BID projects – Algonquin College
We are thrilled to continue our celebration of the class of 2023 from Ontario ARIDO-recognized schools this year. This is our third year of posting graduating student work on BLOG//ARIDO and we are pleased to share their accomplishments with the ARIDO community and beyond.
ARIDO has worked with these schools to promote a selection of 4th year BID student work on BLOG//ARIDO and will be posting the work each Wednesday during May and June.
Abby Wang - New Age Funeral Centre
The project aims to design a funeral center where the design will prioritize the emotional and psychological needs of the bereaved and their families. Through a user-centred design approach, this project will explore how the physical design of a funeral center can create a more supportive and adaptive environment for grieving people.
The circle is the central design element in the project and will be prevalent throughout. As a shape, it is uninterrupted and unbroken, symbolizing that death is not the end of life, but forgetting is. The floor plan will feature a clockwise circular activity path for visitors, with service rooms positioned along the route to indicate the completion of the funeral preparation process and the passage of life and memories.
Christine Keys - Fortitude - Fort McMurray Outpatient Oncology Centre
Healthcare has gone through so much in the last few years and is constantly in a state of change. The current design of healthcare centres has been tailored around one user group, causing an increase in anxiety and stressors for the other user groups.
The goal of this space is to provide a centre tailored to all users of the space, creating a salubrious design bridging the gap that currently exists in the design of oncology centres.
This 32,500 square foot outpatient oncology centre will provide crucial medical services that are currently lacking in Fort McMurray while also creating a space that mentally, physically, and spiritually supports patients, their guests, and healthcare providers, creating a salubrious space for all user groups.
Maddie Longo - Regina Women's Correctional Facility
An adapt and reuse project retrofitting a college campus into a minimum security correctional facility for adult women in Regina, Saskatchewan. The Canadian prison system faces high recidivism rates and is not using interior design to its full capacity to help inmates reintegrate into society after completing their sentence.
The project will use the Norwegian prison approach, human-centered and evidence based design to create positive change for inmates and staff. The facility will feature home-like spaces with reinforced, fixed custom furniture system with anti-contraband and anti-ligature design. The design will encourage users to respect their environment and be responsible for cleaning and maintaining their living spaces.
Mackenzie Wegman - Queer Pride Centre
At its core, the Q.P Centre (Queer Pride Centre) is dedicated to bringing people together. Education and knowledge are provided to help the families of queer youth gain understanding, compassion, and commonality to aid in family adaptability. Togetherness is further established in the support of chosen family bonds formed within the the queer community through queer role models and mentors to help queer youth through any potential difficulties they may be facing.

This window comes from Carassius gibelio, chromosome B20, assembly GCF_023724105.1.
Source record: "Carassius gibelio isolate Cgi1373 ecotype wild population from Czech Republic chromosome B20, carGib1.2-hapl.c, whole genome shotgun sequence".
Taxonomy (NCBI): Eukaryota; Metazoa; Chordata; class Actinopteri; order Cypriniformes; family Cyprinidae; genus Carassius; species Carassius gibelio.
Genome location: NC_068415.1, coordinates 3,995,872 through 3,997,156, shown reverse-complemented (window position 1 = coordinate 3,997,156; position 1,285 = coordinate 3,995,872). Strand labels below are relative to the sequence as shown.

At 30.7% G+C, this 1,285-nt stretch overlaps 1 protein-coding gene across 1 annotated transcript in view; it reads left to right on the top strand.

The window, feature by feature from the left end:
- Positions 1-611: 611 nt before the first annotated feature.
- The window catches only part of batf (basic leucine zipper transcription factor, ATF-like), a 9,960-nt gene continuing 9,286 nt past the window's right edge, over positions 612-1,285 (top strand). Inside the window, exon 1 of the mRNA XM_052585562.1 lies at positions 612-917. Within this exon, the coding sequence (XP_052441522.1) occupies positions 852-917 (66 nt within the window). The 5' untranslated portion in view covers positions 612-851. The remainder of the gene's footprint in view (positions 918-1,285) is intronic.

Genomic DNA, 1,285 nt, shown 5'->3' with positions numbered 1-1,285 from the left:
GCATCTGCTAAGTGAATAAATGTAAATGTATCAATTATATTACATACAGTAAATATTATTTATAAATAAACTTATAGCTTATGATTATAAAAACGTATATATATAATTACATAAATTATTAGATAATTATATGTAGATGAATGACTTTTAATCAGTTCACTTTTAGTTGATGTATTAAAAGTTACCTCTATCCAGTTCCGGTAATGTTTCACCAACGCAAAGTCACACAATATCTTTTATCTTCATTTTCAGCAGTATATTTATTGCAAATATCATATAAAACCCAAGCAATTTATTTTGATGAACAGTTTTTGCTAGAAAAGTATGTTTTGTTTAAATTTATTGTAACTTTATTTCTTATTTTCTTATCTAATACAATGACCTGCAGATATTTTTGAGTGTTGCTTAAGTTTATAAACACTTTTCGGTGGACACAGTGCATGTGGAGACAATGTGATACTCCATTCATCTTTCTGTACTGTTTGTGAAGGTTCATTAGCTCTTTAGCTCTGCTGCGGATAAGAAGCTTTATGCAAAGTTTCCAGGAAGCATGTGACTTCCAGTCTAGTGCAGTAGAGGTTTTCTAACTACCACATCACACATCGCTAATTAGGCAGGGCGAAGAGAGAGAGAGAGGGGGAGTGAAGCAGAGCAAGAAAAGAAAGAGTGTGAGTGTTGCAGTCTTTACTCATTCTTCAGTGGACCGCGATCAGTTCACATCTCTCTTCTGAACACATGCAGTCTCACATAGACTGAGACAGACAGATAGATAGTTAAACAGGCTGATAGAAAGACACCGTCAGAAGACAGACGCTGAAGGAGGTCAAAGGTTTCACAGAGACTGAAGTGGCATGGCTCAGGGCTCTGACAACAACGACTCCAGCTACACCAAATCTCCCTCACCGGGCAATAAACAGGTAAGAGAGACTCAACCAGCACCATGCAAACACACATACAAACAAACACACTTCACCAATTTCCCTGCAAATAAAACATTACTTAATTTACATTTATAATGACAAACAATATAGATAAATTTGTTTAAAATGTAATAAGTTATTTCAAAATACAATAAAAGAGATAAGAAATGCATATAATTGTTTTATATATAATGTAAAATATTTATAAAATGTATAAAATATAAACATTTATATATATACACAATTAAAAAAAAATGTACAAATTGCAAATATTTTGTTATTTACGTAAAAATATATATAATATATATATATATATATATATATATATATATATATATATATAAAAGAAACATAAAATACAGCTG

Washroom signage design needs to be welcoming for all and avoid symbolism of male or female. Also, rainbow symbolism is to be subtly incorporated into design as well as gender neutral colours. In terms of accessibility, there will be multiple options for wheelchair users throughout auditorium, without large slopes that would require stairs on the main level and there enough space provided for a variety of movable furniture options like bean bag chairs, soft furniture, etc.
Melissa Marchand - The Garden Home - A home that nourishes our body, mind, and earth
In 2022, 57% of Canadians reported having difficulties feeding their families. Additionally, research has illustrated that the inability to access food not only impacts our biological well-being but also has a direct impact on our mental health. Experiencing food insecurity can increase the risk of anxiety and depression by approximately 256%. With the reported continuation of food price inflation, more Canadians will become food insecure, and therefore, there is a pressing need to create residential environments that provide nourishment for our biological and psychological needs.
This 4,000 square foot new build residence accentuates the importance of human-nature connection through the implementation of integrated indoor gardening methods, the 14 biophilic design principles, and sustainable initiatives in order to create a home that provides nourishment for our biological and psychological needs, as well as our earth.
The various indoor gardening methods and technologies will provide a low-maintenance, clean, time-efficient, and cost effective way of growing fresh produce all year round, increasing our household food security. In addition, research in biophilia had been linked to cognitive, psychological, and physiological benefits. The 14 patterns of biophilic design strive to bring the natural world into the built environment and focus on providing a strong connection between humans and nature.
Megan Phanenhour -Blakeney Farm
Historic restoration lacks available guidelines for non-designated buildings, resulting in renovations disregarding the original intent of the structure. This project entails the renovation of Blakeney Farm through its existing floor plan to accommodate modern standards of living while honouring to its historical integrity.
This design will be focusing on creating a more efficient and functional environment, improving efficiency to the existing structure, and incorporating durable materials for longevity and health, while retaining original elements to restore historical integrity.